This study shows that S. globosa is a predominant species in Assam, North-east India. Restricted growth at 37°C which is one of the established criteria for identification of this species was not found to be useful in phenotypic characterisation of the isolates. Other Marimon's phenotypic criteria were fulfilled by the isolates. Molecular confirmation of species is necessary for isolates of S. globosa showing atypical biopatterns.

Financial support and sponsorship

Nil.

Conflicts of interest

There are no conflicts of interest.



 
 ~ References Top

1.
Chakrabarti A, Bonifaz A, Gutierrez-Galhardo MC, Mochizuki T, Li S. Global epidemiology of sporotrichosis. Med Mycol 2015;53:3-14.  Back to cited text no. 1
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Baruah BD, Saikia TC, Bhuyan RN. Sporotrichosis in Assam. Indian J Med Sci 1975;29:251-6.  Back to cited text no. 2
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Barauh BD, Saikia TC, Bhuyan RN. Sporotrichosis in Assam (a clinical and mycological study). J Indian Med Assoc 1976;67:223-9.  Back to cited text no. 3
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Marimon R, Cano J, Gené J, Sutton DA, Kawasaki M, Guarro J, et al. Mexicana, three new Sporothrix species of clinical interest. J Clin Microbiol 2007;45:3198-206.  Back to cited text no. 4
    
5.
Camacho E, León-Navarro I, Rodríguez-Brito S, Mendoza M, Niño-Vega GA. Molecular epidemiology of human sporotrichosis in Venezuela reveals high frequency of Sporothrix globosa. BMC Infect Dis 2015;15:94.  Back to cited text no. 5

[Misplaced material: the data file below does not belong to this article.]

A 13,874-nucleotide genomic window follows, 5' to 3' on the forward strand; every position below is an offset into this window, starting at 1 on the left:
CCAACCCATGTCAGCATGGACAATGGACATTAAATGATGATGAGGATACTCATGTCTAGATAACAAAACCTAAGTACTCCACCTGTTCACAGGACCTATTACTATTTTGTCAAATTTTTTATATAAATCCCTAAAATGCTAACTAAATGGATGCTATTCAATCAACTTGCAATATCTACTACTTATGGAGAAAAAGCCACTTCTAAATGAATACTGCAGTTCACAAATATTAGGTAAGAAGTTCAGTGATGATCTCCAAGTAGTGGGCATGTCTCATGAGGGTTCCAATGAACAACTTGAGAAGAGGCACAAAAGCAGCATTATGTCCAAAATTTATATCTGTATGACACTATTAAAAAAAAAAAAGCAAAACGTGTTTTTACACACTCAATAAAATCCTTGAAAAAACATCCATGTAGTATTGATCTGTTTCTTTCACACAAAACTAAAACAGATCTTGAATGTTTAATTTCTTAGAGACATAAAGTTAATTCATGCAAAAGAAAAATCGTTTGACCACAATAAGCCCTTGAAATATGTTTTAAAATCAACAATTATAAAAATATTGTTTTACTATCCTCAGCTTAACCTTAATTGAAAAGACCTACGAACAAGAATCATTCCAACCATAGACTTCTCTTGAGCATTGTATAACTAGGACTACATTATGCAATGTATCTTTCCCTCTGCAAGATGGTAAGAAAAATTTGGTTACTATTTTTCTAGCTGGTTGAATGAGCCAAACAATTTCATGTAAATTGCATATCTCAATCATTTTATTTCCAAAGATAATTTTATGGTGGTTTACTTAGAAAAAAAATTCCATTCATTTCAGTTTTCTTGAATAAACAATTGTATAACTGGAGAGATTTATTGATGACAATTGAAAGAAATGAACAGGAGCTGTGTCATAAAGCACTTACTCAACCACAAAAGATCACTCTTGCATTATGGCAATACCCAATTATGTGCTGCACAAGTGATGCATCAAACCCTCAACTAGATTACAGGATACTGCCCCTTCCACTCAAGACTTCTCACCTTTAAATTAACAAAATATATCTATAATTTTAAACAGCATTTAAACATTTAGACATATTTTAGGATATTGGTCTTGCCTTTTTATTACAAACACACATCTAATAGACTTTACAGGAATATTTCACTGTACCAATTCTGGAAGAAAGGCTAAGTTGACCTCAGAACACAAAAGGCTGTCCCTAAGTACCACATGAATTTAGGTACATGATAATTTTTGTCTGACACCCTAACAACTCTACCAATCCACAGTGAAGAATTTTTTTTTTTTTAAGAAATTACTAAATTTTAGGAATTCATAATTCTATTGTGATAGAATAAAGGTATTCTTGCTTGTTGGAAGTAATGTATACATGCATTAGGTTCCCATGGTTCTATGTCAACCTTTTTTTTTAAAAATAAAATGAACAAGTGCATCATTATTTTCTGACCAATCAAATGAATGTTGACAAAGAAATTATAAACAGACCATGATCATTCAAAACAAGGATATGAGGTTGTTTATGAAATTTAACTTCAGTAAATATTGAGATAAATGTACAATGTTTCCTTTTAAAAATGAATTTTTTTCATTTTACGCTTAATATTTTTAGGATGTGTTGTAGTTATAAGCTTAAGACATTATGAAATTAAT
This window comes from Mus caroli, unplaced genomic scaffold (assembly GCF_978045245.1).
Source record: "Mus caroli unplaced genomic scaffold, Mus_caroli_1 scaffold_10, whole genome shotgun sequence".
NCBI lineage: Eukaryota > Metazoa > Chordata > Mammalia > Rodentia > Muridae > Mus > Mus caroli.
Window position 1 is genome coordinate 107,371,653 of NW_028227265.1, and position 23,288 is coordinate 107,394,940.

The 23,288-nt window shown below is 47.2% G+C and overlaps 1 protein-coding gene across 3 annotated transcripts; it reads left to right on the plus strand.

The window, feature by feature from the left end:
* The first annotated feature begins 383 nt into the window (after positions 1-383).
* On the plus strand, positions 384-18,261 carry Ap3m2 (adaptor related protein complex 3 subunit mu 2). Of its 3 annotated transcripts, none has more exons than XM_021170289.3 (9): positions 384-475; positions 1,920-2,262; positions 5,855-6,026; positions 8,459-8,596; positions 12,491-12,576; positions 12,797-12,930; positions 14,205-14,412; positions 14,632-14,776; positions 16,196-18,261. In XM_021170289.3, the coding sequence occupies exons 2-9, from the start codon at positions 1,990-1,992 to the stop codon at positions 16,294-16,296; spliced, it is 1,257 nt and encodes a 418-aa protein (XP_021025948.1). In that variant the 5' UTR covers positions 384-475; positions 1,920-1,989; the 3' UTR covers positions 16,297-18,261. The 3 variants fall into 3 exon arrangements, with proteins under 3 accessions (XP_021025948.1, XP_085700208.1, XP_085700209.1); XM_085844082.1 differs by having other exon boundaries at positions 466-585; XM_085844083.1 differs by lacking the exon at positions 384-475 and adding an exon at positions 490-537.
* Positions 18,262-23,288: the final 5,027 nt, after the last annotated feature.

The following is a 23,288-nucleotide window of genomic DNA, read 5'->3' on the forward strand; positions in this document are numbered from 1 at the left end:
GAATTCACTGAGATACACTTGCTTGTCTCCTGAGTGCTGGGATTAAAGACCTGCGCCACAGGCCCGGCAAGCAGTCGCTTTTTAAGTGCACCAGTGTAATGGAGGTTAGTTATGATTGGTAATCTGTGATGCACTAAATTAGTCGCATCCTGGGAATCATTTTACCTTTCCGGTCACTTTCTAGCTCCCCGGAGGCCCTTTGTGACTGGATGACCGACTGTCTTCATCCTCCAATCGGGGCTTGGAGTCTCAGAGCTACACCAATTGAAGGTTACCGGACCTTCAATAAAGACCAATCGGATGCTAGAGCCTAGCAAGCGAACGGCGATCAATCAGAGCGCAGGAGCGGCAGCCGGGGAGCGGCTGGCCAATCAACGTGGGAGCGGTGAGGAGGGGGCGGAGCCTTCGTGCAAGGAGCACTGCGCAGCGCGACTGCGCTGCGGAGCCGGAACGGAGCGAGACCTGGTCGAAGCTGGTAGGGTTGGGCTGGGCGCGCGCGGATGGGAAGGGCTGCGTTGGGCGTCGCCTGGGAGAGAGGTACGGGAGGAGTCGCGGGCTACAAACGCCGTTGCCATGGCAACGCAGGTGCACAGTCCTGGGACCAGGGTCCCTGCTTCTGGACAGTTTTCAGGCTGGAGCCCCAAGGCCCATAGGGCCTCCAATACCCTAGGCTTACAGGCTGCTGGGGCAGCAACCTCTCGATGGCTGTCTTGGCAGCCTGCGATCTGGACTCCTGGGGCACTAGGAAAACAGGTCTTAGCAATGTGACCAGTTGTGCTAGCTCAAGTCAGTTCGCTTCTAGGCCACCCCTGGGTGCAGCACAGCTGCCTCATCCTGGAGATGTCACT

6.
Kimura M. A simple method for estimating evolutionary rates of base substitutions through comparative studies of nucleotide sequences. J Mol Evol 1980;16:111-20.  Back to cited text no. 6
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Tamura K, Nei M. Estimation of the number of nucleotide substitutions in the control region of mitochondrial DNA in humans and chimpanzees. Mol Biol Evol 1993;10:512-26.  Back to cited text no. 7
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Tamura K, Stecher G, Peterson D, Filipski A, Kumar S. MEGA6: Molecular evolutionary genetics analysis version 6.0. Mol Biol Evol 2013;30:2725-9.  Back to cited text no. 8
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Yu X, Wan Z, Zhang Z, Li F, Li R, Liu X. Phenotypic and molecular identification of Sporothrix isolates of clinical origin in Northeast China. Mycopathologia 2013;176:67-74.  Back to cited text no. 9
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Devi KR, Devi MU, Singh TN, Devi KS, Sharma SS, Singh LR, et al. Emergence of in Manipur. Indian J Med Microbiol 2006;24:216-9.  Back to cited text no. 10
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Bhutia PY, Gurung S, Yegneswaran PP, Pradhan J, Pradhan U, Peggy T, et al. A case series and review of sporotrichosis in Sikkim. J Infect Dev Ctries 2011;5:603-8.  Back to cited text no. 11
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Anandi V, Kurien T, Jacob M, Koshi G. Cutaneous lymphatic sporotrichosis. Indian J Pathol Microbiol 1994;37:97-100.  Back to cited text no. 12
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Oliveira MM, Almeida-Paes R, Muniz MM, Gutierrez-Galhardo MC, Zancope-Oliveira RM. Phenotypic and molecular identification of Sporothrix isolates from an epidemic area of sporotrichosis in Brazil. Mycopathologia 2011;172:257-67.  Back to cited text no. 13